But rejecting and resisting a predatory corporate capitalism is not crazy. It is an eminently sane position. Holding onto our humanity is not crazy. Defending democracy is not crazy. And struggling for a sustainable future is not crazy.
What is truly crazy is falling for the con that an inhuman, anti-democratic, and unsustainable system — one that leaves half the world’s people in abject poverty — is all that there is, all that there ever can be, all that there ever will be.
If that were true, then soon there will be nothing left, for anyone.
I do not believe it is realistic to accept such a fate. If that’s being realistic, I’ll take crazy any day of the week, every Sunday of the month.
Robert Jensen is a journalism professor at the University of Texas at Austin and board member of the Third Coast Activist Resource Center http://thirdcoastactivist.org . His latest book is Getting Off: Pornography and the End of Masculinity (South End Press, 2007). Jensen is also the author of The Heart of Whiteness: Race, Racism, and White Privilege and Citizens of the Empire: The Struggle to Claim Our Humanity (both from City Lights Books); and Writing Dissent: Taking Radical Ideas from the Margins to the Mainstream (Peter Lang). He can be reached at firstname.lastname@example.org. His articles can be found online at http://uts.cc.utexas.edu/~rjensen/index.html
Why there was no exit plan
By Lewis Seiler, Dan Hamburg
There are people in Washington ... who never intend to withdraw military forces from Iraq and they're looking for 10, 20, 50 years in the future ... the reason that we went into Iraq was to establish a permanent military base in the Gulf region, and I have never heard any of our leaders say that they would commit themselves to the Iraqi people that 10 years from now there will be no military bases of the United States in Iraq. -- former President Jimmy Carter, Feb. 3, 2006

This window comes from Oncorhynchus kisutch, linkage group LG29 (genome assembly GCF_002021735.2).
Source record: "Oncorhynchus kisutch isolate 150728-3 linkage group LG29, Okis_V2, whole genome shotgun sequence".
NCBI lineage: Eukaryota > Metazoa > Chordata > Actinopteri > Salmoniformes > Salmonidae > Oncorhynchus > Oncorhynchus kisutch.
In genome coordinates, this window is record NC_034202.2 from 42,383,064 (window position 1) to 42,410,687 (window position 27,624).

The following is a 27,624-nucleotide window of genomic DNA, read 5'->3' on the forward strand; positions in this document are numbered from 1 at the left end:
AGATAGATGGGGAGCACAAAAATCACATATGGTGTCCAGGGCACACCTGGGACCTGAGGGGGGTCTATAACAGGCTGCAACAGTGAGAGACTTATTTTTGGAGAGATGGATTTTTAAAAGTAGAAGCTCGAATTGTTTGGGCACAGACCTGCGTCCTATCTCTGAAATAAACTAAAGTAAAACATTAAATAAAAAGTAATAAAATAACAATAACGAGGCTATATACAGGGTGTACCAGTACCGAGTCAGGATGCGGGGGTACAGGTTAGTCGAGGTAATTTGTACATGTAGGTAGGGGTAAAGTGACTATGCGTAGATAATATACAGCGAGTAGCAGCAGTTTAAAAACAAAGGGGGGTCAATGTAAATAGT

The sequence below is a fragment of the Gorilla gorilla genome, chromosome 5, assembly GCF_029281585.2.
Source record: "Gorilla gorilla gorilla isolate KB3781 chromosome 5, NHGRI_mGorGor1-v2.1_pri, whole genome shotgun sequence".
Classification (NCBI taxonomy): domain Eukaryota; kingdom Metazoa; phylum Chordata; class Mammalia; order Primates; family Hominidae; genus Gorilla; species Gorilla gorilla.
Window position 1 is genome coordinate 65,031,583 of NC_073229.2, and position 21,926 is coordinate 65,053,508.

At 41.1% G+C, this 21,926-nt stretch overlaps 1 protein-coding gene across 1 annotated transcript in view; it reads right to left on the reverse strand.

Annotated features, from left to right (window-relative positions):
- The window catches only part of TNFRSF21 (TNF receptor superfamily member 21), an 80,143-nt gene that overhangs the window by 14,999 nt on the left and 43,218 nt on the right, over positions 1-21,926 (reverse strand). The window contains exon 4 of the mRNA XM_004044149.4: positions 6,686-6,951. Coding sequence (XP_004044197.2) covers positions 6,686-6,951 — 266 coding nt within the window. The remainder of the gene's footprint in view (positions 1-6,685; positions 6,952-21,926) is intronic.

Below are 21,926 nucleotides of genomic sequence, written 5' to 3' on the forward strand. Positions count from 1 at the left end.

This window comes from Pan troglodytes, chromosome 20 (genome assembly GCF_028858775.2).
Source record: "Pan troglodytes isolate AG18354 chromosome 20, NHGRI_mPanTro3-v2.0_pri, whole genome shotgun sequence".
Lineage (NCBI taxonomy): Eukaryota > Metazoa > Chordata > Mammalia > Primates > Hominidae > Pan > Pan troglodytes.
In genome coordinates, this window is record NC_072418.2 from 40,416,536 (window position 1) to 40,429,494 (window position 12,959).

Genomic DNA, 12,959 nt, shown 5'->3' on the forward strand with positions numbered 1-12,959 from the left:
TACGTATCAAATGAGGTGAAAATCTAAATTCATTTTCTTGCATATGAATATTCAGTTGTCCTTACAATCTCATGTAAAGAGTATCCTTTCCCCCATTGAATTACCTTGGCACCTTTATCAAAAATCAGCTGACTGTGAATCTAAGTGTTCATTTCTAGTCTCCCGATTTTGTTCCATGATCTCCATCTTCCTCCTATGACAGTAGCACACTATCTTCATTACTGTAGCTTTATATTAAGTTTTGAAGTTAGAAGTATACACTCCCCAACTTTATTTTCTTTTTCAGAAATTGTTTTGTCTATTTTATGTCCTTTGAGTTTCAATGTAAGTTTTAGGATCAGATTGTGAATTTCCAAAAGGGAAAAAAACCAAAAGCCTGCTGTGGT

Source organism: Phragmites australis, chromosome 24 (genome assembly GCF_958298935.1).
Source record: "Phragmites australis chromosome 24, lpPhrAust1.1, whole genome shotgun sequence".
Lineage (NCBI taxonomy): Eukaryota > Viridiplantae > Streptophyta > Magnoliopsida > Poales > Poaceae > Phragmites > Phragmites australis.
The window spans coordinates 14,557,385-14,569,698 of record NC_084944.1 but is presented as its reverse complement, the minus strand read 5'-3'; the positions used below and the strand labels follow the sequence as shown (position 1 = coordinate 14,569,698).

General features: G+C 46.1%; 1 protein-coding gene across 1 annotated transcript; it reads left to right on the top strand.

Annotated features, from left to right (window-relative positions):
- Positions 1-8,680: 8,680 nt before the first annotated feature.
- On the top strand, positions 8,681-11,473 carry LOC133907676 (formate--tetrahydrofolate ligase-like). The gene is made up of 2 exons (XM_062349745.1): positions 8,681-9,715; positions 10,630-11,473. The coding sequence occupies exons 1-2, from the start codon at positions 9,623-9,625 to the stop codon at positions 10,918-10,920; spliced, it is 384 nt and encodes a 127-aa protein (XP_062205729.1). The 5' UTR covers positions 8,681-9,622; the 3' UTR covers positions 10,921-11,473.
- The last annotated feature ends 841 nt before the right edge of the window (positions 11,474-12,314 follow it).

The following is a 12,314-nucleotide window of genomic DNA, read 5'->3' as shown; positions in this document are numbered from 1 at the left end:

04/30/07 "SFGate" -- -- - For all the talk about timetables and benchmarks, one might think that the United States will end the military occupation of Iraq within the lifetimes of the readers of this opinion editorial. Think again.
There is to be no withdrawal from Iraq, just as there has been no withdrawal from hundreds of places around the world that are outposts of the American empire. As UC San Diego professor emeritus Chalmers Johnson put it, "One of the reasons we had no exit plan from Iraq is that we didn't intend to leave."
"Protest that endures...is moved by a hope far more modest than that of public success: namely, the hope of preserving qualities in one's own heart and spirit that would be destroyed by acquiescence." Wendell Berry
There is a time in everyone’s life when they have to decide: Will they seek the truth and tell it like it is, or will they remain silent and suck ass for personal gain. The deteriorating world you see around you was shaped by the powerful because the majority of less fortunate souls chose to suck ass. – Guess Who?